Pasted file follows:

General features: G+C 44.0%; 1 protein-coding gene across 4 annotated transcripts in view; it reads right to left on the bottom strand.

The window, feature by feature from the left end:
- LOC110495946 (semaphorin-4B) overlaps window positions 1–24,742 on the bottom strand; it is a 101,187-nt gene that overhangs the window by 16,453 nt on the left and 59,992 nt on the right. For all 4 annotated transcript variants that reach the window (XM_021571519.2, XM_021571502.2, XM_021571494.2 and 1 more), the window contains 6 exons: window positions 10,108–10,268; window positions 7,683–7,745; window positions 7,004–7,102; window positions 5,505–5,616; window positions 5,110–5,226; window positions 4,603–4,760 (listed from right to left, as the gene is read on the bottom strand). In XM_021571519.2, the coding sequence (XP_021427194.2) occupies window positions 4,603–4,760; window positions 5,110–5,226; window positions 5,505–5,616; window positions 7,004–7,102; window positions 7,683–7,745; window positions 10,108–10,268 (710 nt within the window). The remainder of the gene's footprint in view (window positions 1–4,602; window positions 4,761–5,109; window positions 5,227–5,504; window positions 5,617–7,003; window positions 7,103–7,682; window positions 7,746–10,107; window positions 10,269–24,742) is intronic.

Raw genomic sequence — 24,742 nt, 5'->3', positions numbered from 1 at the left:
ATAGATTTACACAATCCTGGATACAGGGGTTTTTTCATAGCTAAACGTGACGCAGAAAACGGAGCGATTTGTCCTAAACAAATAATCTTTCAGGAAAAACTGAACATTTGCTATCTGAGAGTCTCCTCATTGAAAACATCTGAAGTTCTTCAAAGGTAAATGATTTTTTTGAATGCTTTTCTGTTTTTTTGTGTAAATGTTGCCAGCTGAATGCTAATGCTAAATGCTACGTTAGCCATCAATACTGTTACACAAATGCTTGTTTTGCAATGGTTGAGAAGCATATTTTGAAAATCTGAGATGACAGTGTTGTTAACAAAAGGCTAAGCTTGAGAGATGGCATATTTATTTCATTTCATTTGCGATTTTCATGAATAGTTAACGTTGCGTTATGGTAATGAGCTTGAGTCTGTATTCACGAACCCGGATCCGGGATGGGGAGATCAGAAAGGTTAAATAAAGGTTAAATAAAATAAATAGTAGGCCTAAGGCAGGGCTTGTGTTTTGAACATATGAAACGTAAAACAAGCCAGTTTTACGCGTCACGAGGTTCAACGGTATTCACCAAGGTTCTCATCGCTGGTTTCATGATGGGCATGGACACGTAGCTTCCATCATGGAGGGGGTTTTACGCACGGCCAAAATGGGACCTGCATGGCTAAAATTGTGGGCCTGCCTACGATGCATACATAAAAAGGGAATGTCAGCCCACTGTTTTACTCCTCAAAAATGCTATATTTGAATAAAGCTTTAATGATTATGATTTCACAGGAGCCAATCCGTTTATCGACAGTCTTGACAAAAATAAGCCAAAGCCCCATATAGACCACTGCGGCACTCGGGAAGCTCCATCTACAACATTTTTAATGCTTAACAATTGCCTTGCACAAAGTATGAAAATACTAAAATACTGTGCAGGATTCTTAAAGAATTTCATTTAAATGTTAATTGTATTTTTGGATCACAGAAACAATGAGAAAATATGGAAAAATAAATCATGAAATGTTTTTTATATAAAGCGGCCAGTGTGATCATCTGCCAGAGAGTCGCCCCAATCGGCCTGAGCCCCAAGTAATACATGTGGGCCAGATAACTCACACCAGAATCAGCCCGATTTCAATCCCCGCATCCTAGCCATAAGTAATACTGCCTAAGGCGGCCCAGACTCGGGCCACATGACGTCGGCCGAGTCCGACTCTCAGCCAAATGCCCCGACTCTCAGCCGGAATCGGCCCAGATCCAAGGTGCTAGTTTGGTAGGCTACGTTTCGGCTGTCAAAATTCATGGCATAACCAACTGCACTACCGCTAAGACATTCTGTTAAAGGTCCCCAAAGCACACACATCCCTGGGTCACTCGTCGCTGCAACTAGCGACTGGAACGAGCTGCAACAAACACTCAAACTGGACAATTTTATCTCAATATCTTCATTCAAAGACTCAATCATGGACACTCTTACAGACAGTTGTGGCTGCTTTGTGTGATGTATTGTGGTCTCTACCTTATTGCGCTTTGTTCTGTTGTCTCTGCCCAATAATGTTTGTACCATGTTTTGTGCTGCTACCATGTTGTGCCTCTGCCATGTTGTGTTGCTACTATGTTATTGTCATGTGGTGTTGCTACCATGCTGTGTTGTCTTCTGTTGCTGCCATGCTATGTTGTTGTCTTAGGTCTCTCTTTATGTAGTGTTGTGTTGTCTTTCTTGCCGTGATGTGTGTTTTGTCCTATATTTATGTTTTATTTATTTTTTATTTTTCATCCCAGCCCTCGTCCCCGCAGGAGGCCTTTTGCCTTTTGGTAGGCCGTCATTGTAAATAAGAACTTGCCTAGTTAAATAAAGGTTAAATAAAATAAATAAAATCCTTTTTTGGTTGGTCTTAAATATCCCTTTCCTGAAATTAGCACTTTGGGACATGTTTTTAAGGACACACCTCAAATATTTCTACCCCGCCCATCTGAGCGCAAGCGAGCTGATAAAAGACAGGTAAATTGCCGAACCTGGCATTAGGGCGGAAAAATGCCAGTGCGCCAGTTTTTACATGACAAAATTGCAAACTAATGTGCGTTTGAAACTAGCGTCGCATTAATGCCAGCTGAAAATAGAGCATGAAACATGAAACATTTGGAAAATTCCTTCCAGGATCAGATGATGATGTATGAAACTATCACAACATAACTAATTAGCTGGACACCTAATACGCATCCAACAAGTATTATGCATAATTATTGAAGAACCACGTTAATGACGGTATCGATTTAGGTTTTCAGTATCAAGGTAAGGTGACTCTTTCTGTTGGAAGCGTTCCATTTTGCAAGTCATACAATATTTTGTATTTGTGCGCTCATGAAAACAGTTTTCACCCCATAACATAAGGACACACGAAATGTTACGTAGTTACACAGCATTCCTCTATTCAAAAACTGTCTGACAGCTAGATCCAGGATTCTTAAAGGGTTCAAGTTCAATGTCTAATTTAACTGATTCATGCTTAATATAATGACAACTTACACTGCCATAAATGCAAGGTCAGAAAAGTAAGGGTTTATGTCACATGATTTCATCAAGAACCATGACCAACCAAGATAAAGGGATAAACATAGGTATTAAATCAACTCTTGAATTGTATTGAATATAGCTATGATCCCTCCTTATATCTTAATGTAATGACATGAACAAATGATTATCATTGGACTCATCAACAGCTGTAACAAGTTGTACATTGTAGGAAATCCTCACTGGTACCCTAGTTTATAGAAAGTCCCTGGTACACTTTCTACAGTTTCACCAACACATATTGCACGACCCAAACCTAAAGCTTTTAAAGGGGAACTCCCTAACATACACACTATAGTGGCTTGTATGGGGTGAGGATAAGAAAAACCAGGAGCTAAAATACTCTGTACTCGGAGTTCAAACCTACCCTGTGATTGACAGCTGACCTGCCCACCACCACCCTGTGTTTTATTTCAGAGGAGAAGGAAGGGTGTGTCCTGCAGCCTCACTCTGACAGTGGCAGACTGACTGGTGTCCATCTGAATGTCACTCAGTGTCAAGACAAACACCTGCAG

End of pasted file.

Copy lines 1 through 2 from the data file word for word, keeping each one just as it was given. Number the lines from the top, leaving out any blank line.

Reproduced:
General features: G+C 44.0%; 1 protein-coding gene across 4 annotated transcripts in view; it reads right to left on the bottom strand.

The window, feature by feature from the left end: